AYOBANESS = COOLNESS =
One of the compilations of the year for me. Full of South African House nuggets that would go down well on almost any commercial/semi-commercial/tropical club night in the world.
Not ground-breaking or innovative but just superior HOUSE & DEEP HOUSE tracks with an African vibe that makes ordinary European House tracks feel a little dull and bland (a bit like most of European food..lol…:-)
There’s no ‘Fast Food’ ideology in any of the material on this compilation, it’s rich, production sounds top notch and it makes you wanna dance, dance, dance!
The compilation is out now and so try to grab it from wherever you can, Amazon etc, NOW!!!
It’s one of the soundtracks to this summer, even more so with the World Cup!
“A terrific new compilation from Out Here Records … the summer’s hippest barbecue soundtrack …. CDs like Ayobaness! are a delightful hint at the wider world we’re still mostly missing.. ” The Guardian ( http://bit.ly/9S0vgE )
Stream some of the tracks again!
Streetdate: 07.05.2010! ‘Ayobaness – The Sound of South African House‘ is an introduction to the vibrant urban club culture that rules the dance floors from Johannesburg to Durban, giving you the full experience of South Africa’s house craze.
Ayoba is a catch phrase born in the townships of Johannesburg which is used to express excitement. Right now South Africa is excited: in June and July millions of football fans worldwide will be turning their eyes on the rainbow nation for the 2010 World Cup. This could also be the time for the probably most crazy house culture in the world to shine. The last years have seen a growing interest in local music styles from around the world. Much of Western pop music seems stuck in endless recycling of its own history and has become more and more open for local styles like favela funk, cumbia or kuduro. DJ Mujava from Pretoria came up with one of the major global club anthems in the last years: ‘Township Funk’. The DJ and producer is part of a huge rebirth of black culture that has been taking part in South Africa since the end of apartheid. The main players of this cultural revolution grew up with a love for house music and have since made it their own.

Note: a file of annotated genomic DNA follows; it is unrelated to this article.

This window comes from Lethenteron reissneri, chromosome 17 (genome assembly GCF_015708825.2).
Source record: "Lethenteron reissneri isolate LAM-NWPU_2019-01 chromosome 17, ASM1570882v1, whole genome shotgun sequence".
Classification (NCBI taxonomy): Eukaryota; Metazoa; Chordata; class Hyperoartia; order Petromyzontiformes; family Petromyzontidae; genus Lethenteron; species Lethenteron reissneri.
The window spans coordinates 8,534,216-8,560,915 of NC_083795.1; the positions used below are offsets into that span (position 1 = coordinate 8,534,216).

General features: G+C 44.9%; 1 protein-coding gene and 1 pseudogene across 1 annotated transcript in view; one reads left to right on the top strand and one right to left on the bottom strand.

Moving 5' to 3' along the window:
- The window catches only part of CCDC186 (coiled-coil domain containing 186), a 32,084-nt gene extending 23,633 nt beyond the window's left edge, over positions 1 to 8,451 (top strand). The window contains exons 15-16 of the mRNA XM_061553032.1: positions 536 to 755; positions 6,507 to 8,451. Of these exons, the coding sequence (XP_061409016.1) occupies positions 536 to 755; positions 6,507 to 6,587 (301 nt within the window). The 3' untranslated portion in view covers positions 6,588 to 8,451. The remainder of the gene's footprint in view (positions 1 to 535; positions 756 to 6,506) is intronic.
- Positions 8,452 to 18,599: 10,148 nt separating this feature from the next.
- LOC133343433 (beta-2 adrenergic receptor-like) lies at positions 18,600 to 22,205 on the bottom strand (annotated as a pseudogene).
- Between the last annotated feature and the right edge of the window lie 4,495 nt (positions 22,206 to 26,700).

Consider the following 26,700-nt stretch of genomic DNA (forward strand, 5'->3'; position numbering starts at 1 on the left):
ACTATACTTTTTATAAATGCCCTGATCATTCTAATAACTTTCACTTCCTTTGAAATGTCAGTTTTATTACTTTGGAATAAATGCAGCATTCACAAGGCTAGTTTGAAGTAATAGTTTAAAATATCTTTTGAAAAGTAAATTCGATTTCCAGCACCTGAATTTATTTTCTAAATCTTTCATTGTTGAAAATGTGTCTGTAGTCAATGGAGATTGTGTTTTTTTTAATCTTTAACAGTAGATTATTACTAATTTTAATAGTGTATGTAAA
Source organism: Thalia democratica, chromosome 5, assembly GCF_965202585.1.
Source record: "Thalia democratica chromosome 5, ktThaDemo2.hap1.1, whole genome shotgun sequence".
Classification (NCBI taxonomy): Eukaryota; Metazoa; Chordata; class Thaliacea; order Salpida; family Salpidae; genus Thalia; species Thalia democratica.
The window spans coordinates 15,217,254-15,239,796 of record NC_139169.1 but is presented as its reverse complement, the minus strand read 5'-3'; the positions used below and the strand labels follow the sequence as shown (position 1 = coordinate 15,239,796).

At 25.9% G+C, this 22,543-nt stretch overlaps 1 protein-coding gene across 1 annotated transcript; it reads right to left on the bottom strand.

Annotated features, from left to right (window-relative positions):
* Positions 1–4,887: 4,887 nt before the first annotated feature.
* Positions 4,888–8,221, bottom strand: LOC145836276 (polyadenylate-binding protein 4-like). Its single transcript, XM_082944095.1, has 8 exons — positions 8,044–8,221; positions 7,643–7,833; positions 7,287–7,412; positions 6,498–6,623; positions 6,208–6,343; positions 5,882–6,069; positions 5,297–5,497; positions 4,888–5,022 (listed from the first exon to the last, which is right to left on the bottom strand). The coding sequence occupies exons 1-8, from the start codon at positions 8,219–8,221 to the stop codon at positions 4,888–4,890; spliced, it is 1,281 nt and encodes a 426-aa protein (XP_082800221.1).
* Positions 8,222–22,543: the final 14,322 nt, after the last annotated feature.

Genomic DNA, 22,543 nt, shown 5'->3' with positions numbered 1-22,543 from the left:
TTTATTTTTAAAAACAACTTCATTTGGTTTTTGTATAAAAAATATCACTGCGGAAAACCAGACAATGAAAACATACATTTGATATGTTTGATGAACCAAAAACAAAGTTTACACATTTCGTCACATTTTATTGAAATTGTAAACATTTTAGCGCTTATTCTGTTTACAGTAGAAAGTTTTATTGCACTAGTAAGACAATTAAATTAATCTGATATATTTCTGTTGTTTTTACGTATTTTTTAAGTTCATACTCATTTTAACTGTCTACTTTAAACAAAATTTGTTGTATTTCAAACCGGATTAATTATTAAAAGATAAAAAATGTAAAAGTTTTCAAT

When apartheid finally came to an end in 1994 the South African township youths had created their own club music called kwaito. At the beginning kwaito was not much more than slowed-down house beats over which raps in Zulu, Xhosa and broken township English were laid. DJs had started playing Chicago house in the 80s and were selling mixes out of the trunks of their cars. SA’s kwaito rose to become the soundtrack for celebrating the end of apartheid and soon turned into the economic motor for the rebirth of a new black entertainment industry.
The heartbeat of urban SA music is house. From copying international house beats and mixing them with shangan, zulu or xhosa township raps in early kwaito it has now gone full circle. It turned into a local culture that combines a love for long lost true African sounds, urban township culture and the latest international clubtrends. No place in Africa has such a close connection to the rest of the world alongside a rich African tradition. No wonder this explosive promising mix is attracting more and more DJs from all over the world.It is time for the rest of the world to connect with this vibrant scene: it is ready to represent, it’s huge, it will make you dance. So welcome to this new generation of Ayobaness!
The compilation starts off with no one else than Durban heavyweight L’Vovo Derrango. The Durban scene represents the latest dance music trend in this young nation and shows that kwaito is still alive and kicking. The titletrack ‘Ayobaness‘ comes from Pastor Mbhobho, a crazy priest sporting a huge afro and wearing lots of bling bling. DJ Cleo has shaped SA urban music scene like nobody else. Cleo contributes his hit song ‘Naisha Njalo‘. The CD also features ‘Mugwanti‘ another smash hit by DJ Mujava from the suburbs of Pretoria. Afrohouse vocal crew Shana, DJ Black Coffee’s project, can be heard with the soulful tune Iyo’Londaba. DJ Clock and Big Nuz give a taste of the Durban house breeze with their hit single ‘Xavatha‘. Straight from the townships of Jo’burg is Mgo. His track ‘Yes‘ was mixed by Hamburg based production team Bongo Disco. Other hidden gems include ‘Mexican Girl‘ by Aero Manyelo a heavy bass track from Midrand Johannesburg, or DJ Steavy from Nelspruit whose ‘Kubi‘ is offering a mix of ghetto and disco sounds. Find more info on all the artists and songs featured on the compilation in the detailed 20 page booklet. Link up on: www.myspace.com/ayobaness
Listen to/download some of the DJ mixes of the album tracks